Friday, July 25, 2014

Emotionally Intelligent Servant Leaders…a Compassionate Facilitator of Learning

By Dr Andree Swanson
One evening, I was exasperated over the loss of another student.  No, the student did not die, did not even move to another state or city.  This student was a loss in the program at the on ground school where I was teaching.  This student could not manage the rigor of higher education, did not come to class, did not submit work on time, and did not even try.  My mentor, Dr. Robert Throop, author of Reaching Your Potential: Personal and Professional Development, told me “you can’t save everyone!”  Throop told me that much like patients who have cancer, even though you try to save the patient (or in this case, a student), you lose some patients (students) some of the time. 

Since that date, over 15 years ago, I have been in higher education in a variety of capacities, mostly in the online arena.  I have seen many ideas to retain and support students.  Yet these ideas are like medicating the symptom without finding the root cause of the disease.  A few of them work and are often good, but a more empathetic facilitator may be more appropriate for the adult learners.  A paradigm shift must occur from getting the faculty member from the “sage on the stage” to the compassionate facilitator of learning.

 Emotional Intelligence in the Online Classroom 

In 2008, Berenson, Boyles and Weaver after doing research on emotional intelligence as a predictor for success, they concluded that knowing the soft skills attributes to student success.  If the emotional intelligence skill improves student success, woudn’t an emotionally intelligent instructor improve student success, which would, in turn, improve retention?

Many studies have been published on how individuals with high emotional intelligence can enhance and increase the potential for positive outcomes.  Those outcomes can be in the online classroom.  An example is that people can work to increase their emotional intelligence, thus, improving performance.  So, what is the performance for a compassionate facilitator of learning?   Helping the students instead of enforcing obstacles.  Adult learners WILL have obstacles, but the obstacles are not insurmountable. 

Emotional intelligence is a learned and practiced skill.  Daniel Goleman stated that for individuals in leadership positions, 85% of their competencies are in the emotionally intelligent domain.  Compassionate faculty can be trained in improving their emotional intelligence.

 Servant Leadership in the Online Classroom 

 Many faculty members may not admit this, but they are authoritarian in nature.  With courses being short, they lay down the ground rules early.  NO LATE WORK.  Ten percent deduction for each day late, etc.  Not only does this cause students stress, the professors are stressed by their own guidelines.

From my own experience, I was the instructor who stayed up until 12:01 (in your time zone) and by 12:06 I had posted all of my zeros for the next day.  Off to bed now for a good rest!  I reveled in deducting points per each day late.  This is how I will establish my grade variance, I thought.  Oftentimes, I was thankful for those that posted late just so that everyone would not “earn” the same grade.  Not only did this build stress on my students, it was very stressful for me.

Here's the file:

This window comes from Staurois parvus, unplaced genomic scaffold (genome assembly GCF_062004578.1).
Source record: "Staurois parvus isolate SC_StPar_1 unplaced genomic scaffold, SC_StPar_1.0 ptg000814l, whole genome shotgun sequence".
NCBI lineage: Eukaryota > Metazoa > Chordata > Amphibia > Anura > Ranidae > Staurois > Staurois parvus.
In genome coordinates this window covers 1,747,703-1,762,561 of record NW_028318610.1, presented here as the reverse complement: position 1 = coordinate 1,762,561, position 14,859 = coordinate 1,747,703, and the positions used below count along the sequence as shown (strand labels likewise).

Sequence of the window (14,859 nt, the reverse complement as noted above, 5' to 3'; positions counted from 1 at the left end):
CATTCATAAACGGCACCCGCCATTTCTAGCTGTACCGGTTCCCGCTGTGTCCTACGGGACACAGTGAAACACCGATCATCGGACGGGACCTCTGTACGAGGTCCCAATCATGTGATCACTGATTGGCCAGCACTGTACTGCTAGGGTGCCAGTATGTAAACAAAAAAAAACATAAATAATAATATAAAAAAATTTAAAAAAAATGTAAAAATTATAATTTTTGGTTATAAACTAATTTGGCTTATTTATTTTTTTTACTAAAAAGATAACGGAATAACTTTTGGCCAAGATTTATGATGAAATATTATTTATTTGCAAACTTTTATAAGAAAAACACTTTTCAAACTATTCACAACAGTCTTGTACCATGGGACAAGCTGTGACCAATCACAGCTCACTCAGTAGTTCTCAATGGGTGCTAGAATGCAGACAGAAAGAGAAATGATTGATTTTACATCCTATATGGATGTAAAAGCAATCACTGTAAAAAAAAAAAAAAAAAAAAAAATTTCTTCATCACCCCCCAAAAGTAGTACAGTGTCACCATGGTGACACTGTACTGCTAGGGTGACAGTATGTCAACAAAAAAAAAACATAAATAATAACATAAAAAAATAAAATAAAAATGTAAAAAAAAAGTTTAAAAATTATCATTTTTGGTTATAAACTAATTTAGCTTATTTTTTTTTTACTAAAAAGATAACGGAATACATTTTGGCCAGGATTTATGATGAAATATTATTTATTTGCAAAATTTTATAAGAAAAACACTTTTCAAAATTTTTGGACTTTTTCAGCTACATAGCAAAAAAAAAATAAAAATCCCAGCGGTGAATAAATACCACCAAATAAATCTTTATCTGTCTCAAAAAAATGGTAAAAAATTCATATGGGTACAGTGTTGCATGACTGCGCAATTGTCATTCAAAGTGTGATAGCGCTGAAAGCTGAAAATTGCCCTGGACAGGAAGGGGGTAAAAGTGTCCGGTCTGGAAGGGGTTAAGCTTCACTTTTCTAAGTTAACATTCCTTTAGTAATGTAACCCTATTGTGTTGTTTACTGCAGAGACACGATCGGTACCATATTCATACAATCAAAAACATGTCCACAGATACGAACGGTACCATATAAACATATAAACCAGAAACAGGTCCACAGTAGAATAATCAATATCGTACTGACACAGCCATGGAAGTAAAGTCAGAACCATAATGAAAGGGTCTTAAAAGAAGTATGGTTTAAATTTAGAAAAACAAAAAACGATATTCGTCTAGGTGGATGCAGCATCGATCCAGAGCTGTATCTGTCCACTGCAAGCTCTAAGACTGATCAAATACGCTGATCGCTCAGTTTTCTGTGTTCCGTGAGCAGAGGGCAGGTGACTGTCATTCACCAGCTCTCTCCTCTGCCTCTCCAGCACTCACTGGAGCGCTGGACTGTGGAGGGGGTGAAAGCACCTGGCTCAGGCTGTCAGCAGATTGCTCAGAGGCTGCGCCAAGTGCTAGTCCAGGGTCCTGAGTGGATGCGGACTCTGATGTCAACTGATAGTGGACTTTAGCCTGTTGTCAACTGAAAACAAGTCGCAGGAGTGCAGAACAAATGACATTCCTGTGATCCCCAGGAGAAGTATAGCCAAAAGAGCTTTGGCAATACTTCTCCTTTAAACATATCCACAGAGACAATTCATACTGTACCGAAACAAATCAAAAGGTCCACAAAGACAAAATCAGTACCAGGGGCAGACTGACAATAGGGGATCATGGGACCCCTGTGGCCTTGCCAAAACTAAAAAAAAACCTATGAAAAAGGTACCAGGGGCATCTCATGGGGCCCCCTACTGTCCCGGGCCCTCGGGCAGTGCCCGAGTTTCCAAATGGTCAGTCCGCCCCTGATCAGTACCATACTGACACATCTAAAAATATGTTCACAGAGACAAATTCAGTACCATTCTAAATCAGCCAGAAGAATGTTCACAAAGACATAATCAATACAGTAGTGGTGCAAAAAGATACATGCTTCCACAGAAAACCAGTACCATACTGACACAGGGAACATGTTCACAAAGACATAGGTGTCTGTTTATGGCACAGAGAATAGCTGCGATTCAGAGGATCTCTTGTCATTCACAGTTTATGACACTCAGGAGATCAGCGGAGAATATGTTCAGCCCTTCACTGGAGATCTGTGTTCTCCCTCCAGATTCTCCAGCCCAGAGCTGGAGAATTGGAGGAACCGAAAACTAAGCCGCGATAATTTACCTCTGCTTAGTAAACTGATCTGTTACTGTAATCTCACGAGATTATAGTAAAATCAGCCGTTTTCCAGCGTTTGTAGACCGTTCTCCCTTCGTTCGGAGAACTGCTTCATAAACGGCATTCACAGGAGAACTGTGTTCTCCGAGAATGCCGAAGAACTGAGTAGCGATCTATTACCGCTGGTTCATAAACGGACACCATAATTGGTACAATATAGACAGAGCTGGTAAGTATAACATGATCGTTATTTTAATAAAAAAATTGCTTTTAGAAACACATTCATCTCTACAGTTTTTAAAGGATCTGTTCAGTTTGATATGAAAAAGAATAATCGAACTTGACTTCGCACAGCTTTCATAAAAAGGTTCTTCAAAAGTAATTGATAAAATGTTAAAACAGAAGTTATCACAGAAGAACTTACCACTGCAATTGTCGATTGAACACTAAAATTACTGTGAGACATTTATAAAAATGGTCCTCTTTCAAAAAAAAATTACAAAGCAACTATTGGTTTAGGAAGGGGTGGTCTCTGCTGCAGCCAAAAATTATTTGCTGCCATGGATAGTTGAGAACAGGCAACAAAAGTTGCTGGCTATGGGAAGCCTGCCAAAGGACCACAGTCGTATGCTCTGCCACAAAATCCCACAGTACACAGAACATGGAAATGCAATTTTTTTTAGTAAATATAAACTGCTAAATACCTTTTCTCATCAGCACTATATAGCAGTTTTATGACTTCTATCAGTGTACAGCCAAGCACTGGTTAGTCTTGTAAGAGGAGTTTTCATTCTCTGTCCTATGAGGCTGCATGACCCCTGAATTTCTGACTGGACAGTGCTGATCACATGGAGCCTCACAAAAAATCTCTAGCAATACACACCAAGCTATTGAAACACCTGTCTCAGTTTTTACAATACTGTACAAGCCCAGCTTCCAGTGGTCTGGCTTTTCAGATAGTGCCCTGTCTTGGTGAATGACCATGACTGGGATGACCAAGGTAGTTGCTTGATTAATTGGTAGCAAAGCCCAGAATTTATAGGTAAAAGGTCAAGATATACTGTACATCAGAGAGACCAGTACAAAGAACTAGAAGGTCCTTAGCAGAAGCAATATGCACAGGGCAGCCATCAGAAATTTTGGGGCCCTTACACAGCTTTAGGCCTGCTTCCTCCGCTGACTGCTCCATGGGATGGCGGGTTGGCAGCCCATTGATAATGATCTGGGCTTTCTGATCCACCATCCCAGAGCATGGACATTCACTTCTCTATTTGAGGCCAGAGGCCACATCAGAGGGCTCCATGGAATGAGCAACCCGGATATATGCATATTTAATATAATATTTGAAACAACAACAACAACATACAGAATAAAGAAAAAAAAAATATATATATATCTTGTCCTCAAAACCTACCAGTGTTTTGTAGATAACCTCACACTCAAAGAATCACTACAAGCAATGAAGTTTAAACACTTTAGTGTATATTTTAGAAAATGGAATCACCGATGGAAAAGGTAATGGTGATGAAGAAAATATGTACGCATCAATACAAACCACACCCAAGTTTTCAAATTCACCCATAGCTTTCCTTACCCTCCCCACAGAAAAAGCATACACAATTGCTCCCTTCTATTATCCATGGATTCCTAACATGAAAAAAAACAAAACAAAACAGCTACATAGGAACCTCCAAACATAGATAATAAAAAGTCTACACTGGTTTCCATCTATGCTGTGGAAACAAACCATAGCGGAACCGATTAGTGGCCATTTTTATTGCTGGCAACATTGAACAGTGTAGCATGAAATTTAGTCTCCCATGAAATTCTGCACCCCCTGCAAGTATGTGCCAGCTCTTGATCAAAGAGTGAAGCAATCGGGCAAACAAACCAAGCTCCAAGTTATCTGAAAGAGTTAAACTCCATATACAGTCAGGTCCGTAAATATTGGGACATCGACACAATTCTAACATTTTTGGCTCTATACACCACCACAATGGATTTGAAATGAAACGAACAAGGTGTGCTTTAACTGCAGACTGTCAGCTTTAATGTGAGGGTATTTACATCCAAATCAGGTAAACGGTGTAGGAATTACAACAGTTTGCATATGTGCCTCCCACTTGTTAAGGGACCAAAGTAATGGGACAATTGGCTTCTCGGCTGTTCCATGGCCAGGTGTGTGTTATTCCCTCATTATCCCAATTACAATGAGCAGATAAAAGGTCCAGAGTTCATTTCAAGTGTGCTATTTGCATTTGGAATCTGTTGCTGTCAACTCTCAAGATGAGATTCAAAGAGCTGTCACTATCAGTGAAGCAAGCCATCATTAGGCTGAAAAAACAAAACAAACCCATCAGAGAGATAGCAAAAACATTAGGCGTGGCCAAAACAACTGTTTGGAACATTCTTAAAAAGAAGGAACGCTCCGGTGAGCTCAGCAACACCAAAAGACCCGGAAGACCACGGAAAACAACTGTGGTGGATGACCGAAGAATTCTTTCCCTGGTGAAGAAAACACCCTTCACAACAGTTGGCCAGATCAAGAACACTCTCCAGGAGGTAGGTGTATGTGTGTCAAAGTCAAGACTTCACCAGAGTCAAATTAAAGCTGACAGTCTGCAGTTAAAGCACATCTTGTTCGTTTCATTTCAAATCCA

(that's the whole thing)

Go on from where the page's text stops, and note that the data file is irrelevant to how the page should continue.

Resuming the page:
It was about this time that I learned of the teachings of Robert Greenleaf, author of The Servant as Leader.   Greenleaf stated, “A servant-leader focuses primarily on the growth and well-being of people and the communities to which they belong.”  Dr. Niall Ferguson, the Laurence A. Tisch Professor of History at Harvard University, said, “As a teacher, my strategy is to encourage questioning.  I’m the least authoritarian professor you’ll ever meet.”  Some of the traits of a servant leader include humility, good listening skills, empathy, and commitment to the people who are followers.

The Compassionate Facilitator of Learning Model

  Step 1 – Learn more about improving your emotional intelligence and seek to bring these qualities into the classroom.

 Step 2 -- Humble yourself.  Establish yourself as an expert in the field.  Engage with the student in a way that shares this expertise but present yourself with humility.  This is the “you get more bees with honey” approach.

 Step 3 – Empathize with your students.  Remember the times when your baby was sick, your mother was dying, you just had a car accident.  Stuff happens.  Give the student a break.  That one break might be the one that student needs.

 Step 4 – Improve your listening skills (even in the online classroom).  Are you really reading what the student is writing to you?  When apply the Socratic method are you listening to what your student is saying?  Can you hear the real issue when the student says, “I don’t understand?”

Step 5 – Commitment to the students.  The bottom line is what you are being paid to do.  Grade papers?  Yes.  Submit your grades on time.  Yes.  Nevertheless, the most important aspect of an online faculty member’s job is helping the student be successful.

The other day Dennis Prager, a nationally syndicated talk show host, said the most important thing that parents can do is to raise children who are successful in their own right.  As online faculty members to achieve our mission is to be able to go to sleep at night and not count the zeros as they rest on your pillow.  Our daily mission is to help students achieve his or her dream.

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